Royal Family Kids: Local organization works to combat childhood trauma 

Children at Royal Family Kids often share words about the impact the short week can have on them.

Brandon Van Keuren

Children at Royal Family Kids often share words about the impact the short week can have on them.

Brooklyn Gowan, Pv Only Editor

With a goal to create life changing experiences and provide stable relationships for children in the foster care system,  Royal Family Kids is a non-profit organization under the parent organization “For The Children.”

Issues regarding children in the foster care system affects Iowans to a greater extent than realized. Although there are not any students in the foster care system enrolled in PV High School according to Principal Darren Erickson, the issue children in the foster care system face is close to home. Scott County has the third highest number of children in the foster care system in Iowa, with 332 children as of 2021.

Children in foster care grapple with adverse effects as the aftermath  of their experience in the system.  Some of the effects include, but are not limited to, academic failure, teen pregnancy, incarceration and substance abuse. 

Royal Family Kids works to combat these effects. RFK has locations not only across the country, but has also expanded internationally. There are currently 240 locations in the US and 12 based in other countries. 

 The Quad Cities chapter of RFK serves children from Mercer, Rock Island and Scott counties. In 2022, the organization  served 38 children, nearly maxing out their current campground.  “The number of children served has grown every year since holding our first camp in 2014,” stated Director Wendy Bezotte.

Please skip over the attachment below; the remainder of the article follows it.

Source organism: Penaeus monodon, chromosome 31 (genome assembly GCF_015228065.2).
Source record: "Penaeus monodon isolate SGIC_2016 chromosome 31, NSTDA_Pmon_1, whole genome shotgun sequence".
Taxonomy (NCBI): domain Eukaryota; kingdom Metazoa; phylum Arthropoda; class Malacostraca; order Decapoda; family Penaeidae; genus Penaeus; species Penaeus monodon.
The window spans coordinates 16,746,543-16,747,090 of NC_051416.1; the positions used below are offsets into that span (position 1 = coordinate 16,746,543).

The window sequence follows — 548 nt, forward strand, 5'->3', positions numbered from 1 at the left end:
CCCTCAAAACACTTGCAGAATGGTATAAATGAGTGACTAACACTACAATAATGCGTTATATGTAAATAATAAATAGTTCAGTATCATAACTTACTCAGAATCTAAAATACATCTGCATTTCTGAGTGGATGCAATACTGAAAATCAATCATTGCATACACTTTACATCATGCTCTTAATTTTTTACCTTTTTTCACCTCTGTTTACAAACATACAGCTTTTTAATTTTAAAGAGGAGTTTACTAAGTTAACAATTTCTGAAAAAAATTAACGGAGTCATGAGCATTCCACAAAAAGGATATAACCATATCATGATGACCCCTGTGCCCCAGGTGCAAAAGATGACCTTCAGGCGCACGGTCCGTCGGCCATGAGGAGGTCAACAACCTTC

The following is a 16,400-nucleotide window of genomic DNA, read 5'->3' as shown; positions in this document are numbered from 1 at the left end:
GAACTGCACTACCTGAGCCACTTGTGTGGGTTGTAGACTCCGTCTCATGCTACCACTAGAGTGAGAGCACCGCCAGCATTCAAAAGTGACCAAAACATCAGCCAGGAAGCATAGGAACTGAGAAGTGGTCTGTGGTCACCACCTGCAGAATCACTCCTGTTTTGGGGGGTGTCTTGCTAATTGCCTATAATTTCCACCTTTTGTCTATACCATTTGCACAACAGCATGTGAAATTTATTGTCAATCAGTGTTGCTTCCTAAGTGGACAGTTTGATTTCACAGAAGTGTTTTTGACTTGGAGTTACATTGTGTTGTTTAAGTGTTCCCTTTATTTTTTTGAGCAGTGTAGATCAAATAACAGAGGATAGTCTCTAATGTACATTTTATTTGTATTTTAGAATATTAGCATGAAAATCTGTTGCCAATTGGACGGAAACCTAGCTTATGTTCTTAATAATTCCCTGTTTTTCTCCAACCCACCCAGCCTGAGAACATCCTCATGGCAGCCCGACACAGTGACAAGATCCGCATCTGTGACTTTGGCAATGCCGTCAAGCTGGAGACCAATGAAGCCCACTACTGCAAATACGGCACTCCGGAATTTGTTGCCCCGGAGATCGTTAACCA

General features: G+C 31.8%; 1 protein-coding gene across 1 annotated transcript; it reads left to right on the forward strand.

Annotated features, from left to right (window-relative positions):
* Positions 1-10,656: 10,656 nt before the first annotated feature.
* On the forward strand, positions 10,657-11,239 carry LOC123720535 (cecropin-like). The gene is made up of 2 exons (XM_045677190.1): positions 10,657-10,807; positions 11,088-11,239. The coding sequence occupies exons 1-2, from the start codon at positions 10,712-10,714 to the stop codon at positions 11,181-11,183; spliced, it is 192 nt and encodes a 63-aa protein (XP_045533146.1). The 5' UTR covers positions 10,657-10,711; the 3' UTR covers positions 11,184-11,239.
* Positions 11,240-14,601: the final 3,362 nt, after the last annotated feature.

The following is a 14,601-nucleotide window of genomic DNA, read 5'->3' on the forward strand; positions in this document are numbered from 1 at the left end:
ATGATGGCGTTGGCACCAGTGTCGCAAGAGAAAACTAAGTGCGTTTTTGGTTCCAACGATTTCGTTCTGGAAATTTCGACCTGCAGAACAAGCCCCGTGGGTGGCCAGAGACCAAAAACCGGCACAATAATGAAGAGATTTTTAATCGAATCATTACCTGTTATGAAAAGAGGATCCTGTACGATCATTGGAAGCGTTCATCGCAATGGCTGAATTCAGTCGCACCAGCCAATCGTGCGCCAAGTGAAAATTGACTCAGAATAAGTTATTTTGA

The mission of the Quad Cities chapter is to “transform communities by interrupting cycles of neglect, abuse, and abandonment of children in the foster care system.” 

The Quad Cities chapter holds a one-week camp in the summer at an undisclosed location in Illinois. The children are matched with a counselor, who is by their side for the entirety of the  week. The campers are set up with either a 1:1 or 1:2 ratio. 

During the week, the volunteers work to create a stress-free environment for the campers and do their best to provide a fun and transformative week. Some of the activities in the past have included horseback riding, ziplining and archery. The camp also has a birthday party for all of the kids, as many kids who attend RFK camp have never had a birthday party before. 

Other activities that take place at camp include singing, dancing and playing games. There is a spa day for the girls; for the boys, there is an honor code where they learn a new value each year they attend camp. The fun-filled week allows the kids to forget about their worries at home and just be normal kids for at least one week.

This is also one of the few locations to have a mentoring club. The club runs every third Tuesday during the months of September through May. The night includes a dinner, games and an opportunity to continue building the relationships that had been created over the summer. 

Bezotte shared what she believes to be one of the most impactful stories from her years at camp. “Michael started camp anxious and sometimes withdrawn. He received 65 heart notes—notes of love and positivity from the volunteers—which he cherished throughout the week. On the bus ride home from camp he tore up all of his heart notes and threw them on the floor. I stepped on the bus to find the counselor and behavior specialist sitting with him. The behavior specialist looked at me with tear-filled eyes, and said ‘we just have to sit it in with him,’” said Bezotte. 

While this story showed that the organization isn’t necessarily able to ensure positive effects on the children’s lives, it shows the love and depth the volunteers are willing to go to to be there for these kids. They sit with them through all of their feelings to let them know they will always be there for the child and that their feelings are valued. 

Royal Family Kids works to ensure that children’s basic needs are met not only during the week, but to also send the kids home knowing they have a family in RFK that will be there no matter the circumstances.

If interested, you can get involved or make donations at the Royal Family Kids